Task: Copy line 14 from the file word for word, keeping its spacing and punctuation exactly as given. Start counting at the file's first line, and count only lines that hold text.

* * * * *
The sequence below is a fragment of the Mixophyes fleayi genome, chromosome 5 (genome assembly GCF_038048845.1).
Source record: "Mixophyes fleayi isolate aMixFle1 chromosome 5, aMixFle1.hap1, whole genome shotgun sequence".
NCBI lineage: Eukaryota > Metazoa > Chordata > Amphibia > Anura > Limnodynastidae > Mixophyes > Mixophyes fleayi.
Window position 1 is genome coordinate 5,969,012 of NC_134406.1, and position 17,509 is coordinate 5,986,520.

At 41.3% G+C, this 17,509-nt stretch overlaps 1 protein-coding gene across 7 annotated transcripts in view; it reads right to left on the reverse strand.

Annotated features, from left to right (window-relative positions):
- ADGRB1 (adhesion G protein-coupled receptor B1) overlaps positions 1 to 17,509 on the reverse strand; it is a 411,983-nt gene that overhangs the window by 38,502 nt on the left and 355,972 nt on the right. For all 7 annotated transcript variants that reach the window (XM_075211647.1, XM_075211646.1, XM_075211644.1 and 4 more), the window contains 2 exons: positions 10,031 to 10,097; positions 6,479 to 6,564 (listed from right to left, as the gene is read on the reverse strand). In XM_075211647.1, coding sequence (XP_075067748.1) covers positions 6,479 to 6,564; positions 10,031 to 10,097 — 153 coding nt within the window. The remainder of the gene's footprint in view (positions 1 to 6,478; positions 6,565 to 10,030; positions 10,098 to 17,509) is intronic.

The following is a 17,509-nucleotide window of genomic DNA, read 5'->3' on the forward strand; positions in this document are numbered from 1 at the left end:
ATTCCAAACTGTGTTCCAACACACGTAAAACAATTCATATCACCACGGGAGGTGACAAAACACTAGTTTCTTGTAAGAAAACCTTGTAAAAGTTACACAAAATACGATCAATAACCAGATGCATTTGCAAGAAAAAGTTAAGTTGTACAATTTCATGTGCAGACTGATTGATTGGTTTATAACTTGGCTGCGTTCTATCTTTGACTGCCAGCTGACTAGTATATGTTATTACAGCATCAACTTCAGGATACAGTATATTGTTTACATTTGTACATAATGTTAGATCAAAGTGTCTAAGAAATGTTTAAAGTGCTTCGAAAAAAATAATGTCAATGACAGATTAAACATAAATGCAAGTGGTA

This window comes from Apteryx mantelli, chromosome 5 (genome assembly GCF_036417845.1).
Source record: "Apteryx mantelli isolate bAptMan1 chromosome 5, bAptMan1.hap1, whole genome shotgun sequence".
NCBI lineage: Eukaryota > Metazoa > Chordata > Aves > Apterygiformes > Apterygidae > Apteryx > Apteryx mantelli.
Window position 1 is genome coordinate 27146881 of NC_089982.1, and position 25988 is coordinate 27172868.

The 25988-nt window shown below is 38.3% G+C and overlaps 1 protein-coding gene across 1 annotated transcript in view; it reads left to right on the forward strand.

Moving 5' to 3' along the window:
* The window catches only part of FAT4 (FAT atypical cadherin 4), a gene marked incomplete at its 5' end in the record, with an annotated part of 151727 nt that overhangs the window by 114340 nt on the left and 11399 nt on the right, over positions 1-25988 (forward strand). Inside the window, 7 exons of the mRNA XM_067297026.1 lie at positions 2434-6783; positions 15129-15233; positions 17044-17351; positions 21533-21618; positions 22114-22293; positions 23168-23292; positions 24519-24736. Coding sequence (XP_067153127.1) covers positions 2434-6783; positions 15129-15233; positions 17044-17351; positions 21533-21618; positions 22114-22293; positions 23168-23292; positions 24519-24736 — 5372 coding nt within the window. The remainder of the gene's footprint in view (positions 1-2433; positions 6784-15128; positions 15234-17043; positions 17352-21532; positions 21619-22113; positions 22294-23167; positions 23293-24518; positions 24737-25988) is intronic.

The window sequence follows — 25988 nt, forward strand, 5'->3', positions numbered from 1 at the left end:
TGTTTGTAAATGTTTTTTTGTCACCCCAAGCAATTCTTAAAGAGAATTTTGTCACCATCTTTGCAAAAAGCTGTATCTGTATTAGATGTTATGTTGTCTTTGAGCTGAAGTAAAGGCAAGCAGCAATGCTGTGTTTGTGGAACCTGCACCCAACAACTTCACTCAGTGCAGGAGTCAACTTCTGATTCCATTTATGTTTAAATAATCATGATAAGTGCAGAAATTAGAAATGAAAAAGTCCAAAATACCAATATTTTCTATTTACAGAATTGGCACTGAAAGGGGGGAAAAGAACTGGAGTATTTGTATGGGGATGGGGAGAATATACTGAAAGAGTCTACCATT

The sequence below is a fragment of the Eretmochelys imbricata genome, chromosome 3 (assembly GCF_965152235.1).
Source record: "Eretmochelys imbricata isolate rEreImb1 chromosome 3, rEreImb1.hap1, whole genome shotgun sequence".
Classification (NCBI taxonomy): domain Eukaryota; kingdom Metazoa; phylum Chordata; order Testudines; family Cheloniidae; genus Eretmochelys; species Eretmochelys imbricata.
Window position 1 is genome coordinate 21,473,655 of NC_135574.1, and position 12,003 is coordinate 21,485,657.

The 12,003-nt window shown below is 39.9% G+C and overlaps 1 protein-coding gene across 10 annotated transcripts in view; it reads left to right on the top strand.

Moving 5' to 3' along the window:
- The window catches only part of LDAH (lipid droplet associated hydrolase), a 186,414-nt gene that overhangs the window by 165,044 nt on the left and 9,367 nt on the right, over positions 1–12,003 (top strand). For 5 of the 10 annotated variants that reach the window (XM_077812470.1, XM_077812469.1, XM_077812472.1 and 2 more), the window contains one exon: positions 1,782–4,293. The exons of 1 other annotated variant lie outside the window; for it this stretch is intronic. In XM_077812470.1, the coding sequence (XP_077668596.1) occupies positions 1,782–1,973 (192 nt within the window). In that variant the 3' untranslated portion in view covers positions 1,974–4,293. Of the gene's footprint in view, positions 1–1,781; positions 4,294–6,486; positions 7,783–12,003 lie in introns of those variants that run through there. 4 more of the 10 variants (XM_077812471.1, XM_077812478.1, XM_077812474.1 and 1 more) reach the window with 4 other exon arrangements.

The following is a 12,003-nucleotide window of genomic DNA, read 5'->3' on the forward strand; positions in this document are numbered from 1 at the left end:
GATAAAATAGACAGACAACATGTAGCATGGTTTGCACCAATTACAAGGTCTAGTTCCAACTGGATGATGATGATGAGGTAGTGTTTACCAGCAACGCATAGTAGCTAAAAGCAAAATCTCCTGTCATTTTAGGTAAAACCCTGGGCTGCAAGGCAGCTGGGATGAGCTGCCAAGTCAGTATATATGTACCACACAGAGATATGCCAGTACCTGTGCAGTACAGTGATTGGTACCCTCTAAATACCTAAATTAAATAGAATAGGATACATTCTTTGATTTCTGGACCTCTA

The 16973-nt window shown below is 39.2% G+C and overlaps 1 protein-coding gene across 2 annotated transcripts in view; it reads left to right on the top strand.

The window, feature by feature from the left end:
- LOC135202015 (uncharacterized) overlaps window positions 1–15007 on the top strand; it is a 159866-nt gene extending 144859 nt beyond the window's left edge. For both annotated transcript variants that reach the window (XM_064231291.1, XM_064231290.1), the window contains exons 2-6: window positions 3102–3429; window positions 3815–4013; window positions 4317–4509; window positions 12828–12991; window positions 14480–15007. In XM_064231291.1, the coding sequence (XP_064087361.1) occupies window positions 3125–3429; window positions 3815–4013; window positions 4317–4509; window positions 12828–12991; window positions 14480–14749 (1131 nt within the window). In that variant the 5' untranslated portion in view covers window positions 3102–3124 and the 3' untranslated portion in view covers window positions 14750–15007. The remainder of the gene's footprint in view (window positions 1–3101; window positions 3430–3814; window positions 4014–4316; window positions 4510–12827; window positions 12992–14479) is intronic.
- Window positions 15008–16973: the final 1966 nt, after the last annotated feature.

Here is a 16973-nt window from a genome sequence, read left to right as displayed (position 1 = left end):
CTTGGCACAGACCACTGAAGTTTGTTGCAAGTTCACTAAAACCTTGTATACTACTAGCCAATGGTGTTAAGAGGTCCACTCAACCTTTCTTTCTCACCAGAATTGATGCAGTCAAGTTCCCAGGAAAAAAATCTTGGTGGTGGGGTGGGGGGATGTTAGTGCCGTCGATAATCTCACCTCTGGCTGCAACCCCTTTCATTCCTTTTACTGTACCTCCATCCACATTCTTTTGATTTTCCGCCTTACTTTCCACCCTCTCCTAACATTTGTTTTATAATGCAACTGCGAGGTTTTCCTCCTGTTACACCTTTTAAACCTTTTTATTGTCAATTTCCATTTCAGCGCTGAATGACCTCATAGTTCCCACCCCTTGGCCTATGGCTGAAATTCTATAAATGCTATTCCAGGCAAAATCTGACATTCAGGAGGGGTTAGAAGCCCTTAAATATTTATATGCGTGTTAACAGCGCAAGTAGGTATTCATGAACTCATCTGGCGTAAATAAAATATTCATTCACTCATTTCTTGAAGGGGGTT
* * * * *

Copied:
The 25988-nt window shown below is 38.3% G+C and overlaps 1 protein-coding gene across 1 annotated transcript in view; it reads left to right on the forward strand.